Goldberg Coins and Collectibles

Sale 72

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Lot 1932

1851 U.S. Assay Office $50 "Slug", 880 THOUS. Reeded Edge. NGC graded EF-45. Untoned with nice details, clear date, some minor weakness on some of the outer legend at top. A few light marks under the eagle's left wing.

While the governments response to the need for an adequate coinage was slow and never satisfactory during the California Gold Rush of the late-1840s and early 1850s, two institutions were established (the State Assay Office of California and the United States Assay Office) that did provide an unconventional and partly successful attempt to supply a frontier area with an acceptable quantity of an "official" circulating medium.

The private coinage proscription was not enforced by the public or government because the State Assay Office failed to mint enough ingots for the local demand. Ironically, an institution that was designed to replace the need for private gold minting actually preserved it (i.e., Moffat & Co.'s undebased coins from the first period continued in circulation) and in fact stimulated its resurgence (i.e., the second period of private gold coinage).

The lettering is historic Assay Office 1851 $50 Gold Slug includes in its inscription around the border UNITED STATES ASSAY OFFICE OF GOLD SAN FRANCISCO CALIFORNIA. This is the 880 THOUS variety, made of necessity as considerable additional refining effort would have been needed to have brought the alloy up to the federal standard of 900 (which was accomplished, but later). The reverse is of the so-called engine-turned design, popularly attributed to Augustus Humbert who once made watch cases, presumably with engine turning as well.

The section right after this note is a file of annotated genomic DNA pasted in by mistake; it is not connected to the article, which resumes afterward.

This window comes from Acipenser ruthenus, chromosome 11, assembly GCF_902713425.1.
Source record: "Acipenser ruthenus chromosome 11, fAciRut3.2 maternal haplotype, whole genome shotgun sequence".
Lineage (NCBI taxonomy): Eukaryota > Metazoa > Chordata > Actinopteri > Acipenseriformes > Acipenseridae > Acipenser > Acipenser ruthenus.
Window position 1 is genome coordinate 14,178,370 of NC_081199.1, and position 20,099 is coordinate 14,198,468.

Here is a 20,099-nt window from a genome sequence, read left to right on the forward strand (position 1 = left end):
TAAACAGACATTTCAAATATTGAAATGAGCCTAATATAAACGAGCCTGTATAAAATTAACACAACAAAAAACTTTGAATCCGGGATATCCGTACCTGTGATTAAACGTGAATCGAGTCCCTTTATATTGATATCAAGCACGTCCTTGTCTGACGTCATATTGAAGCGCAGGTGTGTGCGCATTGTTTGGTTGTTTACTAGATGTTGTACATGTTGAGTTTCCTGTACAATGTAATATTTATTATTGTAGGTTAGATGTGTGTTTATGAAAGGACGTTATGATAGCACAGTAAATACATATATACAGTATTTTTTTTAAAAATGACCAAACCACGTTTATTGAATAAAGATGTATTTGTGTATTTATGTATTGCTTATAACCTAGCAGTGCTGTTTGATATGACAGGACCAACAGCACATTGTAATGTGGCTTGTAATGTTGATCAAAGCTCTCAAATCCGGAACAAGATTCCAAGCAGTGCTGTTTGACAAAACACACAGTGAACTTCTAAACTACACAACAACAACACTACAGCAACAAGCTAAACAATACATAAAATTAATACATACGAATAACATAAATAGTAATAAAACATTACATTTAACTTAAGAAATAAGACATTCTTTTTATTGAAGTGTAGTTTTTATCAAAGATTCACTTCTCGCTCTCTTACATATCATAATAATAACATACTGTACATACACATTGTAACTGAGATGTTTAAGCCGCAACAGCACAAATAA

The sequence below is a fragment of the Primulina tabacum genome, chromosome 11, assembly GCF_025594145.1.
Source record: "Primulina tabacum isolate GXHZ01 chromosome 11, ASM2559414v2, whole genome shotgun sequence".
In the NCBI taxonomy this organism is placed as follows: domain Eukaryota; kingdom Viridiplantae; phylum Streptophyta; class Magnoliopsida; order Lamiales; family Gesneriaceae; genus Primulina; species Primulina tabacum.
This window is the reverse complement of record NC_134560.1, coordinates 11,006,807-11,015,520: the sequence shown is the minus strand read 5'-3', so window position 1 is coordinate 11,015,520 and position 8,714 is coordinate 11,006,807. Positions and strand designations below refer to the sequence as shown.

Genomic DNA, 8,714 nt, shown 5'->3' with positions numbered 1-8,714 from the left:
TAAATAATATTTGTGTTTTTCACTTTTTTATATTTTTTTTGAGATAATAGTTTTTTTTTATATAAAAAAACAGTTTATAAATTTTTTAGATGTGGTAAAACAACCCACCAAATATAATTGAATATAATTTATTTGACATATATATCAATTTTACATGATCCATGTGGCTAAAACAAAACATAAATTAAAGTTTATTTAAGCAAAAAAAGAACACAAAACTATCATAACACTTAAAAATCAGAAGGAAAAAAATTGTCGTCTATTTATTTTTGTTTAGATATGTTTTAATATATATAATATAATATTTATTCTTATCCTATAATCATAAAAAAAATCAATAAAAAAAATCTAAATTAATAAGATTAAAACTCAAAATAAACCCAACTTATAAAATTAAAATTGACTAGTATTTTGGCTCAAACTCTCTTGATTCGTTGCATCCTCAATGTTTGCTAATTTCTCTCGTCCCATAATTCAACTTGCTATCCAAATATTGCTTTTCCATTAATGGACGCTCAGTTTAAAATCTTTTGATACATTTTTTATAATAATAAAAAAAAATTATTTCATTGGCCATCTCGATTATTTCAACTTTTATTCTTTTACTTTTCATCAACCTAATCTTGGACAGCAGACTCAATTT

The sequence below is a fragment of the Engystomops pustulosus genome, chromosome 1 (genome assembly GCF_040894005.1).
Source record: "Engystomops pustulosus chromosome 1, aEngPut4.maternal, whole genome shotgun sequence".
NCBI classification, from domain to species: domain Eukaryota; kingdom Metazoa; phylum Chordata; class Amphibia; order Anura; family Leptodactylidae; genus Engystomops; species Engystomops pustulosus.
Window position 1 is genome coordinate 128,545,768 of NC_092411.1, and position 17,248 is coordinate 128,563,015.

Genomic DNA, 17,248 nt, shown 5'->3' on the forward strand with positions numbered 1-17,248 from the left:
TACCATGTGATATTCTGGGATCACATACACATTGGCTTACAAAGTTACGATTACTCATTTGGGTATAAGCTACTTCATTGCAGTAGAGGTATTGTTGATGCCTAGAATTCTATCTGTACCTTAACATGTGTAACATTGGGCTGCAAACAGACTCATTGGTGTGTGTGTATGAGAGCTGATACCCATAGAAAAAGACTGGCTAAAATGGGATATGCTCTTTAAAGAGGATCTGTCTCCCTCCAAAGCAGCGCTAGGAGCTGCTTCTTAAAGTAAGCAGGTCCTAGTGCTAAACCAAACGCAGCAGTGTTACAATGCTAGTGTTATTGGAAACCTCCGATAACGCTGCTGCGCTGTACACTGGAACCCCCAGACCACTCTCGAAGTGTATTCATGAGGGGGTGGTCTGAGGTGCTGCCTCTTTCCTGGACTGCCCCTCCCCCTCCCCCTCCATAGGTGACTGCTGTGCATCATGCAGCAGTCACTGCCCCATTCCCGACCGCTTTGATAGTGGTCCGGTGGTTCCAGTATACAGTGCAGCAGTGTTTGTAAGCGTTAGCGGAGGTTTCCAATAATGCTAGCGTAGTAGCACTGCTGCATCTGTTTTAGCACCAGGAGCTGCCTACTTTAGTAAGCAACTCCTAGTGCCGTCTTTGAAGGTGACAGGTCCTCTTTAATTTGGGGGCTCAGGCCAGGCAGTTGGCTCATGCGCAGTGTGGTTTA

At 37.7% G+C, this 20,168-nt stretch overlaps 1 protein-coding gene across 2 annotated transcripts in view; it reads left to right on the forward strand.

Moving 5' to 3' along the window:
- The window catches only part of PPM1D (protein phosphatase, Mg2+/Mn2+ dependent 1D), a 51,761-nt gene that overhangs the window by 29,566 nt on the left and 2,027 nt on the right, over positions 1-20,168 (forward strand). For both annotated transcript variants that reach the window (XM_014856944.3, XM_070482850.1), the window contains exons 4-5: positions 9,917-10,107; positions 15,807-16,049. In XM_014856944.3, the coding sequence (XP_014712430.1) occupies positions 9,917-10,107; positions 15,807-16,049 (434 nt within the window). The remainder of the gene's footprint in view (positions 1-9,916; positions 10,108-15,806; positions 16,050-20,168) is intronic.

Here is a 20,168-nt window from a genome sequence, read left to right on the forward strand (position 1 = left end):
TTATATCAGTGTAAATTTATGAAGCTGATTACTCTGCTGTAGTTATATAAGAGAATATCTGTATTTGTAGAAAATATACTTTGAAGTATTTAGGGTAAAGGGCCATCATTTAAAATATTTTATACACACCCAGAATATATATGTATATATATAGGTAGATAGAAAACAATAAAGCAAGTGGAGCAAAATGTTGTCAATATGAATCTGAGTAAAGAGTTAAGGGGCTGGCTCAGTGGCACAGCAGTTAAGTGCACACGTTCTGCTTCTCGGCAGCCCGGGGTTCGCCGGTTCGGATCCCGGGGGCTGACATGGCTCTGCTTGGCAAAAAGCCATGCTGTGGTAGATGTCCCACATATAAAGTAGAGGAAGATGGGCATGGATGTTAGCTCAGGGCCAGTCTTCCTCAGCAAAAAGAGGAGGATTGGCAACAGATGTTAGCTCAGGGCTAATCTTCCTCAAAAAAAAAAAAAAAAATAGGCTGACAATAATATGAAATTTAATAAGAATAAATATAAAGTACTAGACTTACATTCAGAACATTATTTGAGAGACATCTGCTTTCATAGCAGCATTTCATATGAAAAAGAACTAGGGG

The $50 octagonal "slug," called an adobe in local trade, as perhaps these pieces resembled bricks in a way, was a mainstay of California commerce in the wild and woolly days. Such pieces were used in large transactions, being the coin of choice, as paper money was illegal in the state (under the Constitution of 1850), and lesser denomination gold coins were not plentiful. With little in the way of literary license one can imagine that this piece did its duty in saloons, bordellos, and gambling halls.

Such octagonal $50 pieces were last minted in 1851 & 1852, but were continued in use for much of the rest of the decade. Many were sent to the Philadelphia Mint, where they were melted into bullion, then recoined into federal denominations. The S.S. Central America, lost at sea in 1857, carried a small supply of such pieces, apparently destined for Philadelphia. It is likely that by 1860 most slugs disappeared, as by this time the San Francisco Mint had been in operation since 1854, and regular issue double eagles were plentiful in commerce (PCGS # 10211) .
Estimated Value $20,000 - 22,000.

Realized $31,050

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